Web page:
Initial data retrieved from the cockpit voice recorder of the Germanwings flight that crashed into the side of a mountain in the Swiss Alps indicates that the co-pilot deliberately sent the plane into a nose dive and caused the disaster. Andreas Lubitz, the flights co-pilot, appears to have been alone in the cockpit when the plane began to descend and radar contact was lost.
Prosecutor Brice Robin from Marseille, France said that information heard on the “black box” indicated the pilot left the cockpit, presumably to use the restroom, and asked Lubitz to take over the controls stated Jason Halpern
. Moments later, the pilot could be heard banging on the door to be let back in, however, Lubitz took no action to allow him entry.
The cockpit fell silent, other than the steady sounds of Lubitz’s breathing, up until the moment of impact. Passengers most likely did not know of the events unfolding until just before the crash, when they could be heard screaming.
Carsten Spohr, head of Lufthansa, the parent company of Germanwings, told reporters that they knew of no links to terrorism that Lubitz may have had, and added, “We have no findings at all about what motivated the pilot to do this terrible thing.” Lubitz was said to have undergone training six years ago that was suspended for a short time, but then continued once “the suitability of the candidate was re-established,” Spohr said.
Lufthansa has been providing flights to the crash site for families who choose to fly, and buses for those who opt to travel by road instead. More detailed information on Lubitz is expected at a later date, and the second black box, which contains the flight data, has yet to be found.
Paul Allen, who helped found Microsoft in 1975, recently posted photographs taken during an effort to locate the famous sunken Japanese warship, the Musashi. One of only two huge Yamato-class vessels in the Japanese fleet during World War II, the large ship sank in waters off the Philippines during the Battle of Leyte, during an engagement called the Battle of Sibuyan Sea.
Since retiring from Microsoft, Paul Allen has worked extensively on underwater and space exploration missions, in addition to philanthropic activities. He maintains a strong interest in the history of the Second World War, noting“Since my youth, I have been fascinated with World War II history, inspired by my father’s service in the U. S. Army.”
The discovery of the remains of a Japanese vessel at great depths, about 3,281 feet, have generated intense interest. For over 70 years, people have wondered where the huge Japanese warship was located. Of the 2,399 men serving aboard the vessel, only 1,376 were ever accounted for. Over 1,000 survivors reportedly found refuge on other Japanese ships in the area.
Sultan Alhokair knows that the allies focused attention on the Musashi because the giant ship contained three turrets, all equipped to fire 18 inch guns capable of shooting shells for great distances.
There’s little question that humans are the most intelligent beings on the planet. Even our closest relatives, chimpanzees, are significantly less intelligent. However, we’ve been in the dark as the actual reason for our higher intelligence. Humans and chimpanzees are almost identical at a genetic level. However, their neural development lags significantly behind humans.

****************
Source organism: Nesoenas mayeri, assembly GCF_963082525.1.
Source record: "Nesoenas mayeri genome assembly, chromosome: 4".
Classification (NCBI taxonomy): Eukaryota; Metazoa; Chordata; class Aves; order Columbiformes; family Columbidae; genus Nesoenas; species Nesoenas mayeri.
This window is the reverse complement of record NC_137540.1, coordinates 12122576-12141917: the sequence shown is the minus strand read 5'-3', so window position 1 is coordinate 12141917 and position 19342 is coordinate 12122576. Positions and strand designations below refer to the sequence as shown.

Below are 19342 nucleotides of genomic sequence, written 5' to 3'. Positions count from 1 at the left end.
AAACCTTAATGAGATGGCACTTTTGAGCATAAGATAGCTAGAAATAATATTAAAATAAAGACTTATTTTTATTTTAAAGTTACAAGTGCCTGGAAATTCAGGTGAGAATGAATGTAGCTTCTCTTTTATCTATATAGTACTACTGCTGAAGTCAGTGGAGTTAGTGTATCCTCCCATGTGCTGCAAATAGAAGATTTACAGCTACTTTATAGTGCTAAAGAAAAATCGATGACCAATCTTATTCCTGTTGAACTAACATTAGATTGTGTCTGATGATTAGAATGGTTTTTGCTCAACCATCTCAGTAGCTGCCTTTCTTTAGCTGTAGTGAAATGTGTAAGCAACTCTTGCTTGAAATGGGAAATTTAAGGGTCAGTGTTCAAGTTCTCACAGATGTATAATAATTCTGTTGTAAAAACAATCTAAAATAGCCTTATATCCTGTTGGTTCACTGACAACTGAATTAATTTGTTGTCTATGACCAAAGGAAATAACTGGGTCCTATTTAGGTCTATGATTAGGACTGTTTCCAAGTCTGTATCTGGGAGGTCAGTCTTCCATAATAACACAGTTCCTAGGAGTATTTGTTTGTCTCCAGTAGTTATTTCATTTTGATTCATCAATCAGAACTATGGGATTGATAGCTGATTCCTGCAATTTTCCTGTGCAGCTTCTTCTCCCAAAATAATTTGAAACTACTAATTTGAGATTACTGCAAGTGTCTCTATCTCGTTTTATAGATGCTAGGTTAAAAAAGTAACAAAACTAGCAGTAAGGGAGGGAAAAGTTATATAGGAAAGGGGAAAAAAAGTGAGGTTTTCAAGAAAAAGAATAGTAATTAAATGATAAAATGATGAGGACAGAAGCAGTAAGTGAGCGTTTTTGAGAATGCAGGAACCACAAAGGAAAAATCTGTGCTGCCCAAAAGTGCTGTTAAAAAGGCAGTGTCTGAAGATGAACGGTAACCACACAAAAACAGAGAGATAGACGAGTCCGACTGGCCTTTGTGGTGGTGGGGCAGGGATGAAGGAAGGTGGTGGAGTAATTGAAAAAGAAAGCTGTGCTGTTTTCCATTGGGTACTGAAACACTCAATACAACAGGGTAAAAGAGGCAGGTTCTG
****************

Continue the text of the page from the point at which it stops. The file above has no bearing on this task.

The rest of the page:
Researchers at Duke theorized that the greater neural development in humans comes from bits of DNA called enhancers. These enhancers influence the expression of specific genes. The scientists compared the genome of humans and chimpanzees in order to find differences in enhancer DNA. They found some promising enhancers in a region which influences brain development and growth.
The researchers were excited to discover that a similar pattern exists within mice. They then inserted a copy of the human enhancer gene into the mouse. During gestation, the mice showed something quite amazing. Their brain development was dramatically increased.
What’s even more significant is where the brain development took place. While every part of the brain is important, higher reasoning is mostly centralized within a region called the neocortex.
Greater development in other areas of the brain might influence behavior. However, the effect it would have on general reasoning would be limited. Enhancing development of the neocortex might show greater and more significant changes. Paul Mathieson knows that these changes might also shed new light on what makes humans so smart.
For many teenage girls, their sixteenth birthday is one long awaited; a symbol not just of their beginning entrance into womanhood, but also a time to celebrate their day with family and friends in a celebration grander than any other they’ve ever had. For one sixteen year old, however, her Sweet 16 isn’t a chance to indulge and honor herself, but rather take advantage of an opportunity to give to others much less fortunate.
After a trip to Ethiopia, Nubia Wilson of Antoich, California witnessed the extreme poverty that people live in and decided that she wanted to help in any way she could. When family and friends began to ask what she wanted to do for her birthday, she said that she would like them to donate money to the cause of creating a fifth grade in one of the school, which stops at grade four. She created a page on Crowdrise, and has since earned $2,000 of her $10,000 dollar goal and has even caught the attention of celebrities and philanthropists like Tom Rothman.
Wilson, who says that she want to graduate and attend university to become a humanitarian lawyer, hopes to hand deliver the money herself this upcoming summer when she makes a return trip to Ethopia.